Same-sex Partnerships In Ukraine Would Show Its Values
By Brian Dooley
Days after Russia invaded his country in February, Ukraine’s President Volodymyr Zelenskiy framed the war as a struggle “for values: life, democracy, freedom.”
Since then, a lean toward and reliance on the west has softened some traditionally hostile views towards the LGBT community in Ukraine, where same-sex couples currently can’t inherit their partner’s property, adopt children, or be automatically recognized as next of kin when making medical decisions.
The prominent role of many LGBT people in the Ukrainian military may be part of what is changing attitudes, as LGBT soldiers fight for their homeland and for their rights. A Ukrainian petition this year to support legalizing same-sex marriage easily reached the 25,000 signature threshold requiring their president to respond.
Zelenskiy said amending the constitution, which now recognizes marriage as between a woman and a man, could not be done during war time, but he asked the prime minister to consider options, opening the door to civil partnerships.
Parliament would have to pass legislation, and it is unclear if it would pass. Activists say legally-recognizing same-sex partnerships is realistic.
“I can sense a more positive shift in attitudes to us and our work,” says Vasyl Malikov, an LGBT activist with an NGO called Spectrum Kharkiv. “Of course there is still homophobia, but there is more public support for us now.”
National surveys this year suggest a sharp change in Ukrainian attitudes toward the LGBT community. Those who now express a “negative view” of that community have dropped by more than a third from six year ago, down from 60.4 percent to 38.2 percent. Over 40 percent of Ukrainians polled now support civil partnerships, with 35 percent also in favor of same sex marriage.
While some activists emphasize the need for full marriage rights, civil partnerships are seen by many as a strong first step. “Ukrainian politicians should accept this dramatic shift in public opinion towards same-sex partnerships, promote, and vote for legislation to make it happen,” says Malikov.
Human Rights First has worked with LGBT activists in Ukraine for many years, and came to Kyiv in 2014 to take part in the city’s pride events. They were cancelled the night before they were scheduled, when authorities said the community should wait. Some voices are saying the same now. They say that these issues aren’t priorities for a country at war.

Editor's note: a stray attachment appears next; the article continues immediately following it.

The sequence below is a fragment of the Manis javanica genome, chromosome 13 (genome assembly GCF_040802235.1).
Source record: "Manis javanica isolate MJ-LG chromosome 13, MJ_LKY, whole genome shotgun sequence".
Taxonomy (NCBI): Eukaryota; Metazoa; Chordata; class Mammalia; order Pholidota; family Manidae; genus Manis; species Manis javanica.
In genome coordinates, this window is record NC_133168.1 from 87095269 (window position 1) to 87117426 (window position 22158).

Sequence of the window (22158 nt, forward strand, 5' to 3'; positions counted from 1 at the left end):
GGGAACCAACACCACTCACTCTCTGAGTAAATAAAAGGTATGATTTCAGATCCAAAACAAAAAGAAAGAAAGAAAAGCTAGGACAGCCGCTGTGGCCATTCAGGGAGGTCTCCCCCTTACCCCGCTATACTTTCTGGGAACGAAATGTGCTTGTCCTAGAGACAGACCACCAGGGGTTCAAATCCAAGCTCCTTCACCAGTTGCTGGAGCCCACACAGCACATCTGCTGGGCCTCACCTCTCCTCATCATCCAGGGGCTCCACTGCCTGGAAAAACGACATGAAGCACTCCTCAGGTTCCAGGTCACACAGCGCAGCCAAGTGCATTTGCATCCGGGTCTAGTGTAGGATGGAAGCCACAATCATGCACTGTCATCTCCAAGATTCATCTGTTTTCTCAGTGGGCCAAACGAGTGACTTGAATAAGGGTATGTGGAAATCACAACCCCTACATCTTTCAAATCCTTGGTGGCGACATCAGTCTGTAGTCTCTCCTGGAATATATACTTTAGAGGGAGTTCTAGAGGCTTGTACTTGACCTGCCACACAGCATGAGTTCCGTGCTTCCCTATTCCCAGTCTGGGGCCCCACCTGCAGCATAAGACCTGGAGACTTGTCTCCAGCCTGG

In a country fighting for its values, homophobia is still a real danger that must be addressed. In March, we reported on some trans people not being allowed to leave the country, and while there are still huge challenges, the overall movement in recent years has been progressive.
Olena Hloba was living in Bucha when Russian troops overran the town earlier this year, and she made a dramatic escape by bicycle. In 2016, Human Rights First recognized her work as co-founder of Parents Initiative Tergo, an ally organization of parents of LGBT people in Ukraine.
In Kyiv this week, she explained to me some of the continuing challenges to the country’s LGBT community, as well as her grounds for optimism.
Last year, her organization tried to buy billboard ads to highlight bullying of LGBT school kids. As regulations demanded, she wrote to all 22 regional authorities not under Russian control, who had to give permission to put out the ads. Officials in Odesa and Kherson granted permission, while eighteen regions simply ignored the request and the regions of Lviv and Kharkiv sent complicated responses that amounted to rejections.
The billboards were later part of Russian propaganda and broadcast on TV as evidence of Ukraine’s degeneracy. Now Russia’s official policy of homophobia provides Ukraine with a political opportunity.
Ukraine can underline President Zelenskiy’s framing of this war as a battle for the values of “life, democracy and freedom.” by rejecting such bigotry.
“The civil partnership issue is an opportunity for Ukraine to demonstrate its values, and show that our beliefs are not those of Putin and his homophobic government. Passing this legislation is the right thing to do, and the smart thing to do,” said Hloba.
The United States government can press the case for LGBT rights in Ukraine in both public and private meetings with officials from that country, and encourage legislation codifying same-sex civil partnerships be passed soon.
This past June, when Zelenskiy signed the Council of Europe Convention on Preventing and Combating Violence against Women and Domestic Violence (known as The Istanbul Convention), he declared “We share European values.”
His government has the chance to prove it by recognizing same sex civil partnerships. The U.S. government should encourage him to do so.